6. Verfahren nach einem der vorstehenden Ansprüche, dadurch gekennzeichnet, dass die Rotoren Blätter (1) umfassen, die bezüglich der Richtung des Radius (r) in einem Winkel (α1, α2) zur Rotationsrichtung hin ausgerichtet sind.
7. Verfahren nach Anspruch 6, dadurch gekennzeichnet, dass in mindestens einem Rotor (R5, R6), die meisten der Blätter, vorteilhafterweise alle Blätter (1), bezüglich der Richtung des Radius (r) in einem Winkel (α1, α2) zur Rotationsrichtung hin ausgerichtet sind.
8. Verfahren nach einem der vorstehenden Ansprüche, dadurch gekennzeichnet, dass Fasermaterial mit einem gasartigen Medium durch die Rotoren geleitet wird.
1. Méthode pour produire de la cellulose nanofibrilleuse, dans laquelle de la matière fibreuse à base de cellulose, dans laquelle des liaisons internes dans la fibre de cellulose ont été affaiblies par modification chimique, est introduite dans un interstice de raffinage pour séparer les fibrilles, dans laquelle la matière fibreuse est apportée par l'intermédiaire de plusieurs rotors contrarotatifs (R1, R2, R3...) vers l'extérieur dans la direction radiale par rapport à l'axe de rotation (RA) des rotors d'une manière telle que la matière soit soumise de façon répétée à des forces de cisaillement et d'impact par l'effet des lames (1) des différents rotors contrarotatifs, par quel moyen elle est simultanément fibrillée, dans laquelle la fibrillation est effectuée au moyen de l'énergie d'impact à l'aide d'une série d'impacts fréquemment répétés ayant diverses directions d'action provoqués par plusieurs impacts successifs depuis des directions opposées, lorsque la matière fibreuse en suspension est touchée de façon répétée par les lames (1) des rotors la frappant depuis des directions opposées lorsque les lames tournent dans des directions opposées à une vitesse de rotation et à une vitesse périphérique déterminées par la distance à l'axe de rotation des rotors (R1, R2, R3...), dans laquelle la cellulose prétraitée, dans laquelle des liaisons internes dans la fibre de cellulose ont été affaiblies par modification chimique, est sélectionnée parmi de la cellulose oxydée par oxydation médiée par N-oxyle, de la cellulose carboxyméthylée et de la cellulose cationisée.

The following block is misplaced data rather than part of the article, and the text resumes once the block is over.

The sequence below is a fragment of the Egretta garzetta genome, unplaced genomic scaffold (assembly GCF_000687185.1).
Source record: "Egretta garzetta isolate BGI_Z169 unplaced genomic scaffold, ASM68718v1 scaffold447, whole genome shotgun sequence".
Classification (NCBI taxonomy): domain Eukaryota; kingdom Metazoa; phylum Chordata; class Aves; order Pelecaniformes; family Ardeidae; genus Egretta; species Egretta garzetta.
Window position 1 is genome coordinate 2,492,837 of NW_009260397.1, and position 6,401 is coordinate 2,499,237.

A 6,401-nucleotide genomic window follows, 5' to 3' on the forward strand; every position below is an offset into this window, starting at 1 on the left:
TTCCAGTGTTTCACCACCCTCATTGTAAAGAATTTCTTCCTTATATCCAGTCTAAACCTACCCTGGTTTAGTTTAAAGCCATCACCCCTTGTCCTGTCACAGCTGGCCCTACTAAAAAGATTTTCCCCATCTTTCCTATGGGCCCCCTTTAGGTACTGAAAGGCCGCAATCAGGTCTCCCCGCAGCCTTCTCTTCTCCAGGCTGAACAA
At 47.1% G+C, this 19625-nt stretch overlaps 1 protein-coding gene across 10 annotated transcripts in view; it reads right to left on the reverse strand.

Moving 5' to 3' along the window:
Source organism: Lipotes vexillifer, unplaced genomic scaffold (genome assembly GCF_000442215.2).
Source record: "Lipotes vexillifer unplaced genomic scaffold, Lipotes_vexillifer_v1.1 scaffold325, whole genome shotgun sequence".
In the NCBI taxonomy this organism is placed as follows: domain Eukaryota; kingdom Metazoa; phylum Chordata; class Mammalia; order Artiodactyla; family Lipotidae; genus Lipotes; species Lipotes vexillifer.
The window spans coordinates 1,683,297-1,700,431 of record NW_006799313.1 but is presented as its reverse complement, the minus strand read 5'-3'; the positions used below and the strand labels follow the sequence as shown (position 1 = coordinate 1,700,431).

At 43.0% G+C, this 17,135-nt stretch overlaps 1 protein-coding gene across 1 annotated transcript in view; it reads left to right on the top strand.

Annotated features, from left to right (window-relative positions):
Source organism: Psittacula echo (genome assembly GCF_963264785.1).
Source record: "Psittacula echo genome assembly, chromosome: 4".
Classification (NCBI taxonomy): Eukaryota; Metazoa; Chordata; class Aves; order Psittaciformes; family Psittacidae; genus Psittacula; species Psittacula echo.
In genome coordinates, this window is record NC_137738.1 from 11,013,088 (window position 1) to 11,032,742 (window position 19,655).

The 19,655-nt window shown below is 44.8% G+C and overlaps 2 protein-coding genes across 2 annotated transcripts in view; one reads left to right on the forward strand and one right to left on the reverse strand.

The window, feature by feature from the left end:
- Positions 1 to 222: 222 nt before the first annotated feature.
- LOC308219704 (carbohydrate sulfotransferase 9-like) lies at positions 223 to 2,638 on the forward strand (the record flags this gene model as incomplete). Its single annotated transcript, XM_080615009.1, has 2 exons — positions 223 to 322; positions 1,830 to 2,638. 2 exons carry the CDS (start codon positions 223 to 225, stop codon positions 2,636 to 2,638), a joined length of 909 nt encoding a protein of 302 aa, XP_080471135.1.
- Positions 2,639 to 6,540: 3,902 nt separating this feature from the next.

2. Méthode selon la revendication 1, caractérisée en ce que la matière fibreuse est apportée à une consistance d'au moins 1 %, de manière avantageuse de 2 à 4 %.
3. Méthode selon la revendication 1 ou la revendication 2, caractérisée en ce que la matière fibreuse à apporter est en partie gélifiée.
4. Méthode selon l'une quelconque des revendications précédentes, caractérisée en ce que la matière fibreuse à base de cellulose est traitée en l'apportant par l'intermédiaire des rotors (R1, R2, R3...) jusqu'à ce qu'elle ait atteint une viscosité Brookfield d'au moins 1 000 mPa•s, de manière avantageuse d'au moins 5 000 mPa•s, mesurée à une consistance de 0,8 %.
5. Méthode selon l'une quelconque des revendications précédentes, caractérisée en ce que la matière fibreuse à base de cellulose est traitée en l'apportant par l'intermédiaire des rotors (R1, R2, R3...) jusqu'à ce qu'elle ait atteint une viscosité à cisaillement nul de 2 000 à 50 000 Pa•s et une limite apparente d'élasticité de 3 à 30 Pa, de manière avantageuse de 6 à 15 Pa, mesurées à une consistance de 0,5 %.
6. Méthode selon l'une quelconque des revendications précédentes, caractérisée en ce que les rotors comprennent des lames (1) qui sont orientées par rapport à la direction du rayon (r) selon un angle (α1, α2) vers la direction de rotation.
7. Méthode selon la revendication 6, caractérisée en ce que dans au moins un rotor (R5, R6), la plupart des lames, de manière avantageuse toutes les lames (1) sont orientées par rapport à la direction du rayon (r) selon un angle (α1, α2) vers la direction de rotation.
8. Méthode selon l'une quelconque des revendications précédentes, caractérisée en ce que de la matière fibreuse est apportée avec un milieu gazeux par l'intermédiaire des rotors.